There are two aspects to democracy, and I believe they can be illustrated by considering an automobile. Or perhaps some other situation, like the electrical wiring of an house.
But in short, they can be summarized by the questions of the goal and the method.
Suppose we want to design a car. There is a large group of us which are going to create this car, which will carry us all. There are two general kinds of questions to answer.
The first is, do we want to have a vehicle that is fast? Fuel efficient? Safe? Environmentally efficient? Long-lasting?
The second question is, how do we achieve those things?
Now, how do we decide the first question? Well, I am not going to even try to answer that question at the moment. Even if a person thinks they have given the answer that would satisfy them, it might not satisfy them permanently. But…
Let us suppose for a moment that we have 100% consensus upon our priorities for the vehicle. We want the same relative priority given to speed, to fuel efficiency, to safety, to efficiency. Suppose we agree upon all these aspects. How do we decide how to implement them?
Well, obviously, the best way, is to appoint the best engineer, and tell them to design and develop the car accordingly. But supposing a bunch of engineers are competing… would it not make the most sense to let the best engineer do the design, without showing us the design first? Provided of course, that this design were really guaranteed to be designed around our requirements.
If instead, we let everyone vote upon the design, we could easily end up with a design that was completely broken. And if we let everyone vote upon an engineer, even if we all want the same result out of the final design, we could easily select an engineer with no real knowledge.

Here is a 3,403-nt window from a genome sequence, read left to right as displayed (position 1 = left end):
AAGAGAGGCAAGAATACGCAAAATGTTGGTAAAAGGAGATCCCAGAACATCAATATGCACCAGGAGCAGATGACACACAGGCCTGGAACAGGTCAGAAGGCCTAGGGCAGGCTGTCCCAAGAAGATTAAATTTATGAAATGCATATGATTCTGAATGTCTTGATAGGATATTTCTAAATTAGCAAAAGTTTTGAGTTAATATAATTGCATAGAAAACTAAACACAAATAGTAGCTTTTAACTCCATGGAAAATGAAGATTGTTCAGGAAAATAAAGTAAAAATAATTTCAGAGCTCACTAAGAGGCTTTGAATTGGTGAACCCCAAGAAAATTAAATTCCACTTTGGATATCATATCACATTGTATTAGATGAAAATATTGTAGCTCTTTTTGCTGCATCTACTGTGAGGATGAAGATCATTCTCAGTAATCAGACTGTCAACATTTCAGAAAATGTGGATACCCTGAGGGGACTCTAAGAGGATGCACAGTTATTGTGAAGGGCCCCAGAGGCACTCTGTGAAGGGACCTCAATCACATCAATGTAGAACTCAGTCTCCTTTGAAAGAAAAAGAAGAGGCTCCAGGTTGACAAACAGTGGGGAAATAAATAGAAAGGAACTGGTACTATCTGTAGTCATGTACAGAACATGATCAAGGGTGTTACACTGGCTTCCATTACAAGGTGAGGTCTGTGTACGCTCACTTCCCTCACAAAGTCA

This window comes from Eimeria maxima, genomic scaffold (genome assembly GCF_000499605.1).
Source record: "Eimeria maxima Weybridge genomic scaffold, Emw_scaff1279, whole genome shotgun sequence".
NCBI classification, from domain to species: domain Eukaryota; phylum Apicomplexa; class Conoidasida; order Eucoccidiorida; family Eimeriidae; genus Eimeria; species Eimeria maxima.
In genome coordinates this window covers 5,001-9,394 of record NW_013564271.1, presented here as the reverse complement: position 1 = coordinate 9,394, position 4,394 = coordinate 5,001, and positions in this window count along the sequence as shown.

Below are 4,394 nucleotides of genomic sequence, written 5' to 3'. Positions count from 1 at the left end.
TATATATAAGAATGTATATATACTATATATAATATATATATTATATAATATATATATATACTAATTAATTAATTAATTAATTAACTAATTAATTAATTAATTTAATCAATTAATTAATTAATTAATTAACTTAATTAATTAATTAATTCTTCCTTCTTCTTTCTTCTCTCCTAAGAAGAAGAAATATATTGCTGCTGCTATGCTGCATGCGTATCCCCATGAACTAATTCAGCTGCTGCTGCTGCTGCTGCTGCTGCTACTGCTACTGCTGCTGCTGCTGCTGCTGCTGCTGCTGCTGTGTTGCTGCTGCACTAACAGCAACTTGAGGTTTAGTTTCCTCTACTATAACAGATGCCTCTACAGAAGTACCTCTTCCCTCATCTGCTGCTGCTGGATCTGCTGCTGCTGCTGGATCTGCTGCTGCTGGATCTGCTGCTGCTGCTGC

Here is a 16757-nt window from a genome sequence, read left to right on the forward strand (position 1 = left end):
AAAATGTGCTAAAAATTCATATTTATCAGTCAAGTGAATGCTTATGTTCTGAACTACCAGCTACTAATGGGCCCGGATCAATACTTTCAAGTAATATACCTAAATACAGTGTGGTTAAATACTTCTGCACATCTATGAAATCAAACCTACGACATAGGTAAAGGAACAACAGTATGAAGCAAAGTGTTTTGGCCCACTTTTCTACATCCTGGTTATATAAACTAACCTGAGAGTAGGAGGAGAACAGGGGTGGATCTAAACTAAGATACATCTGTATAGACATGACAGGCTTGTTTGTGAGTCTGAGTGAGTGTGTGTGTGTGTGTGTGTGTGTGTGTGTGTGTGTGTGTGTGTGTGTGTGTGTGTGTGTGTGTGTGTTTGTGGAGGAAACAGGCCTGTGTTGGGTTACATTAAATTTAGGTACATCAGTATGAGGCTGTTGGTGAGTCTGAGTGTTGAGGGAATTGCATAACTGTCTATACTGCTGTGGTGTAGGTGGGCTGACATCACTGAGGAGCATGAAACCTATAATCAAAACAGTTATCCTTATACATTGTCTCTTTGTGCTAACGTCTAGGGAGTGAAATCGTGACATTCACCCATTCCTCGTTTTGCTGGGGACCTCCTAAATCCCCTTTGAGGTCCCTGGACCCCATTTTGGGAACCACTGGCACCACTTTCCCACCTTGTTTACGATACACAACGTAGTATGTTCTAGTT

My point is, in government, there are two distinct aspects: goals and means. Now, democracy has issues, because firstly, many people have very distinct goals. But even supposing we all had the same goal (let us say, maximizing the happiness of individual citizens), the method would still be in question. And, should we say everyone gets a vote? Really, if we all had the same goals, we should let those who are most trained in how to get results, figure out how to get the desired results. And why on earth would we think that we should all have a relevant input, in deciding upon an expert for achieving a specific result?
Of course, the issue in politics is, we have both the problem of how to achieve a given result, as well as choosing which result we want. There are many people who want a given result which is, perhaps, incompatible with another result that they want. I will not answer that problem here. But my point is, even if we were all agreed upon the outcome we wanted, we would not all agree upon the means – and we would not all be qualified to give input upon that means.
Think about this: if you had to repair your house’s plumbing, would you ask all your friends to vote upon the solution, or would you choose a qualified expert plumber, and go with their suggestion? Yet, in politics, we go with the democratic option.
Now of course, almost everyone agrees upon what plumbing should do, so in this case, the only question is the means. Dealing with the question of the goal in politics, is much more difficult.
However, dealing with the how is, most definitively, dealt with best by experts, not by democratic means.